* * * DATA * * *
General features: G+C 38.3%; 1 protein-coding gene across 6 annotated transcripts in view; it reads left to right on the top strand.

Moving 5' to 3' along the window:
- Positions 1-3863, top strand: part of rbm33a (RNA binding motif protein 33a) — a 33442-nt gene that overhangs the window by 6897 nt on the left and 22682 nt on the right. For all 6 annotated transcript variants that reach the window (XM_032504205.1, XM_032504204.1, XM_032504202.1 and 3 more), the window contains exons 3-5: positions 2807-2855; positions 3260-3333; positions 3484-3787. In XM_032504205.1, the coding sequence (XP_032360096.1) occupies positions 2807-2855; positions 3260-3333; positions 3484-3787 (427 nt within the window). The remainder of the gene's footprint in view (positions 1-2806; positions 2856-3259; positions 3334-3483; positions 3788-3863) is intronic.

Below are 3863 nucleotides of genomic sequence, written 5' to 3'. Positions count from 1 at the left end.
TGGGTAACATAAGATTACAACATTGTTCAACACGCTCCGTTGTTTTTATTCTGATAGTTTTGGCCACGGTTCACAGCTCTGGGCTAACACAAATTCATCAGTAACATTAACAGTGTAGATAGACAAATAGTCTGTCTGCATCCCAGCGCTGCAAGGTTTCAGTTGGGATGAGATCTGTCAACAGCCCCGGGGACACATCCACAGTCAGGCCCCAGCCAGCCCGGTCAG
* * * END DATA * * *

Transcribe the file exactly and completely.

General features: G+C 38.3%; 1 protein-coding gene across 6 annotated transcripts in view; it reads left to right on the top strand.

Moving 5' to 3' along the window:
- Positions 1-3863, top strand: part of rbm33a (RNA binding motif protein 33a) — a 33442-nt gene that overhangs the window by 6897 nt on the left and 22682 nt on the right. For all 6 annotated transcript variants that reach the window (XM_032504205.1, XM_032504204.1, XM_032504202.1 and 3 more), the window contains exons 3-5: positions 2807-2855; positions 3260-3333; positions 3484-3787. In XM_032504205.1, the coding sequence (XP_032360096.1) occupies positions 2807-2855; positions 3260-3333; positions 3484-3787 (427 nt within the window). The remainder of the gene's footprint in view (positions 1-2806; positions 2856-3259; positions 3334-3483; positions 3788-3863) is intronic.

Below are 3863 nucleotides of genomic sequence, written 5' to 3'. Positions count from 1 at the left end.
TGGGTAACATAAGATTACAACATTGTTCAACACGCTCCGTTGTTTTTATTCTGATAGTTTTGGCCACGGTTCACAGCTCTGGGCTAACACAAATTCATCAGTAACATTAACAGTGTAGATAGACAAATAGTCTGTCTGCATCCCAGCGCTGCAAGGTTTCAGTTGGGATGAGATCTGTCAACAGCCCCGGGGACACATCCACAGTCAGGCCCCAGCCAGCCCGGTCAG